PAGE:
When a great white shark stops moving, it dies. Something to do with ‘ram obligate breathing’, apparently, and a distinct lack of buccal muscles, and the flow of oxygenated water into the old gills. But in short: the poor beast has to swim constantly onwards, striving forever forward, never ceasing or relaxing or sleeping or pausing for thought — or the game’s up. Dead meat. Fish food. The big sleep. Or, if you’re a certain kind of shark: six consecutive life sentences in federal custody and a few billion dollars in the hole.
Arif Naqvi was a big fish in a moderate-sized pond. There were larger funds in the private equity game; funds with more impressive returns; funds with more prestigious names and locations and legacies. But none that were quite as splashy and drooled over, for a period, as Abraaj — the Dubai-based firm which promoted a brand of have-your-cake-and-eat-it capitalism all of its very own. At the head of the company sat Naqvi, a self-made financial guru with the timbre of a Ted Talk regular, the easy charm of a talk show host, and the messianic certainty of a cult leader. His promise to investors and governments around the world was simple: that they could make lots and lots of money and do lots and lots of good at the exact same time. Abraaj, which for a while managed some $14 billion dollars, pledged to buy up and improve struggling companies in emerging or developing markets — and in doing so, apparently, set in motion a series of cosmic dominos which would one day end the existence of global poverty altogether. (And hunger, and disease, and illiteracy, and climate change, and inequality, and just about any other modern-day horseman you care to name.) It was the great win-win in the sky; the Diet Coke of global investment: same great profits, none of that pesky existential guilt.
If something sounds too good to be true, however, it almost certainly is. By the summer of 2019, Abraaj had become the latest in a series of modern morality plays populated by a memorable cast of clear-eyed, hype-fueled founders: Bernie Madoff’s colossal Ponzi-scheming; the bluster and hippyish vision of Adam Neumann at WeWork; the chilly, polo-necked genius of Elizabeth Holmes’s fraudulent Theranos. Like those before him, Naqvi was blessed with a potent knack for storytelling, showmanship and self-mythology which blinded the smartest people in the room to his company’s inherent flaws. (KPMG, auditors to the firm, said they saw nothing fishy on Abraaj’s books; Freshfields, the London law firm, also deemed everything A-Ok.) Naqvi also displayed a familiarly impressive talent for self-deception. Even while his company had begun haemorrhaging cash, locked in a drastic tailspin towards scandal, ignominy and criminality, the Abraaj posterboy trotted around the world, lecturing governments and luminaries, chumming up to billionaires and the global press. He was the great white shark of global finance: moving ever onward, upping the stakes constantly, doubling down on his rickety ruse, terrified to stop for a single second.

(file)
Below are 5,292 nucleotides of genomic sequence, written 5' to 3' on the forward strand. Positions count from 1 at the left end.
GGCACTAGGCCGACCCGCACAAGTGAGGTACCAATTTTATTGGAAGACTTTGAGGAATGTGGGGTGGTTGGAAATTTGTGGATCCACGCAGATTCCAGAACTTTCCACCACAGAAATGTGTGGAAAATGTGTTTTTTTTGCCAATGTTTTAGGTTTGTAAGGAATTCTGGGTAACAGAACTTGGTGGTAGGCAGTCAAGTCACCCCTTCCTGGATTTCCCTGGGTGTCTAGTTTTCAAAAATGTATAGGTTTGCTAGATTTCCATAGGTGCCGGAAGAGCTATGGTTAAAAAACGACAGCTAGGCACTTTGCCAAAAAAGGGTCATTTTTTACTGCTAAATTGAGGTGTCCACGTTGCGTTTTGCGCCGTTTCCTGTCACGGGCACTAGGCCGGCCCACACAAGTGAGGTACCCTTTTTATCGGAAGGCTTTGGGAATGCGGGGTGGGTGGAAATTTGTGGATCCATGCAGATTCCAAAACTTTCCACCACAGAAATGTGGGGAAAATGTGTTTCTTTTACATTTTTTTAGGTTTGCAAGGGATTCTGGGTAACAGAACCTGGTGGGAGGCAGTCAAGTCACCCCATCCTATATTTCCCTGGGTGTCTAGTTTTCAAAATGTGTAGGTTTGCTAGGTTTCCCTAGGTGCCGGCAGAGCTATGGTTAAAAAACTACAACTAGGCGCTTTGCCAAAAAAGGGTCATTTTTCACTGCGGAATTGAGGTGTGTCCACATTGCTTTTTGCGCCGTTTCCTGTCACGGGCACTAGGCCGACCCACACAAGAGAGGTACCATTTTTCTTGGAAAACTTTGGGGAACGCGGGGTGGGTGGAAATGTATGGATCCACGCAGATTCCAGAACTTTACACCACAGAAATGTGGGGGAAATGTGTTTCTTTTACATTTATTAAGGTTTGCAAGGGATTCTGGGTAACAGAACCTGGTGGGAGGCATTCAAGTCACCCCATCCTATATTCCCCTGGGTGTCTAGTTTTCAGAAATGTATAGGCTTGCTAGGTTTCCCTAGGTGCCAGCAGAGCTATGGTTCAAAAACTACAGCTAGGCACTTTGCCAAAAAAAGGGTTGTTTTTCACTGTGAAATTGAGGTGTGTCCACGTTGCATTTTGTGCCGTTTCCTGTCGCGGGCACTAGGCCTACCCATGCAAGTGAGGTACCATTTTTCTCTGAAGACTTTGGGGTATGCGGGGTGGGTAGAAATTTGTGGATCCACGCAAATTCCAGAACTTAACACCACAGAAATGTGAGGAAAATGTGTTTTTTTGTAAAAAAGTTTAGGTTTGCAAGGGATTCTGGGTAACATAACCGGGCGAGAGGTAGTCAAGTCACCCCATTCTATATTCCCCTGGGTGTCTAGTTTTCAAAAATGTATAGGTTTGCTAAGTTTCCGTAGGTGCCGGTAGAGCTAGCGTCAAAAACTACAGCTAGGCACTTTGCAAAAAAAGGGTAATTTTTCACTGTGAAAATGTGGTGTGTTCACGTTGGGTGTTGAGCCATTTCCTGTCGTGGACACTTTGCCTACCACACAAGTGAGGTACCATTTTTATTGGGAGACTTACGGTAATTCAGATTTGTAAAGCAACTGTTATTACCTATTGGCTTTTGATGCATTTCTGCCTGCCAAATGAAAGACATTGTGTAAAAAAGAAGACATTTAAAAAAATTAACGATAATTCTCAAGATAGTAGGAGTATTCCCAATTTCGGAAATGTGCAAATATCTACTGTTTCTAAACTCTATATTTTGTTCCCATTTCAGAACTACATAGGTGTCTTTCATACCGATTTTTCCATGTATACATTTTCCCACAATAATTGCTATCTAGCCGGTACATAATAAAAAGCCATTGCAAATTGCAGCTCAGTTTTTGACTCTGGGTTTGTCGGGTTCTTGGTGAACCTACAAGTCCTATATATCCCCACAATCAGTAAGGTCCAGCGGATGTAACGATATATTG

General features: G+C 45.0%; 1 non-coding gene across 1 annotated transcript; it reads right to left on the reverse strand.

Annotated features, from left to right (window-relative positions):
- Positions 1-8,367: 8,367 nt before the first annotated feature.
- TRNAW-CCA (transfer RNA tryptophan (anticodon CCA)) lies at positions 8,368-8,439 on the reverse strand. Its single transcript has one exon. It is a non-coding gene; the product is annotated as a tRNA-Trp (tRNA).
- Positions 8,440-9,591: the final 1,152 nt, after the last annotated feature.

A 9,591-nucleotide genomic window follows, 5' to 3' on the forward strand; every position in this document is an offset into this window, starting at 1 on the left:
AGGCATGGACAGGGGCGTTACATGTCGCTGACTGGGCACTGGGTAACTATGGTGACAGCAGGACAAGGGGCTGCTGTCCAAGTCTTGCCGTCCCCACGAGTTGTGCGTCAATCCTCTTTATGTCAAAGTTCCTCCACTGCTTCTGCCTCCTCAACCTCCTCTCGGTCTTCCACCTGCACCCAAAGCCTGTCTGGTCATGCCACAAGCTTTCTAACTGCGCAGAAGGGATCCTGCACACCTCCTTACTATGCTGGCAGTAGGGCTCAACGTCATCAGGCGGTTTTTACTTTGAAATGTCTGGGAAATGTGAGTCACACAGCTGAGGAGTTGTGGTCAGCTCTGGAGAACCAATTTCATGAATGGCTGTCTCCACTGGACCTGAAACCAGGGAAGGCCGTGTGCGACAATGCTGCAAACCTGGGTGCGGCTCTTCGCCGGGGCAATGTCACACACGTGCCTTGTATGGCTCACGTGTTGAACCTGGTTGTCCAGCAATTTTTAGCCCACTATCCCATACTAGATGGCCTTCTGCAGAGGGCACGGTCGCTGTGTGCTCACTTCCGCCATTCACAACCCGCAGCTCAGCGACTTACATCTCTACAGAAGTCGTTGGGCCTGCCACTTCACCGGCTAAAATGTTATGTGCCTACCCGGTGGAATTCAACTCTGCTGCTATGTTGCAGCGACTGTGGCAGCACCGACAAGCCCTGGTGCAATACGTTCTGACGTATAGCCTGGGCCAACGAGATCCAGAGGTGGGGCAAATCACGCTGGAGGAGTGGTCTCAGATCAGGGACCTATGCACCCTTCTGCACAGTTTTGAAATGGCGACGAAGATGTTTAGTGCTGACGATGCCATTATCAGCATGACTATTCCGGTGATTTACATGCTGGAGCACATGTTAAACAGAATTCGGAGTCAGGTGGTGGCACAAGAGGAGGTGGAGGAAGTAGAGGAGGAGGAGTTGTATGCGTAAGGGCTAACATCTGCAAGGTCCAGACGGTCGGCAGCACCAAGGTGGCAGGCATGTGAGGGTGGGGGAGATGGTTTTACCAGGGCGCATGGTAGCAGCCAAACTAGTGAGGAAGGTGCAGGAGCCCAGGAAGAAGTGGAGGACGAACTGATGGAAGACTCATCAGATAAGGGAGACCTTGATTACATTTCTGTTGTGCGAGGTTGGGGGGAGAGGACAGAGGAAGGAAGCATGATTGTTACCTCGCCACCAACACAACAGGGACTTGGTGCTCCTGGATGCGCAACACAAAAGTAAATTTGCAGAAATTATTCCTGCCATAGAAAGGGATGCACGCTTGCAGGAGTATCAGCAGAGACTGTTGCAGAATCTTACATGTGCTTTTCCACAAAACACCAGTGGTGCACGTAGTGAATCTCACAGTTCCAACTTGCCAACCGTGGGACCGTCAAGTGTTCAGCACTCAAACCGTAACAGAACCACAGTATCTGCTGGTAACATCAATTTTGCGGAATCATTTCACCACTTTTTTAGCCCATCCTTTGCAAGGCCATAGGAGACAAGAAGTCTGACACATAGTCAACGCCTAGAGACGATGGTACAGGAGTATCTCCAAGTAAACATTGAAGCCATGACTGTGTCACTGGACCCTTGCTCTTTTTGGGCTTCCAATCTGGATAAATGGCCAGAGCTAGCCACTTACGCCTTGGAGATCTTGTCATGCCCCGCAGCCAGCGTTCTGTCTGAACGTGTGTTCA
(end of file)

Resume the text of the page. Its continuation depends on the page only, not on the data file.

When the going was good, however, it was very, very good. In the nervy, awkward years following the 2008 financial crisis, the idea of ‘impact investing’ was shifting rapidly from CSR buzzword to mainstream policy. And as the unrest of the Arab Spring swelled soon after, the Pakistani-born entrepreneur seemed eerily well-placed to bring a Western-style capitalism to the Middle East and beyond. The cash and the plaudits poured in. For a long time, if you Googled Naqvi’s name, you’d be met only with puffy, fluffy profiles of the businessman from the likes of Forbes and the New York Times.
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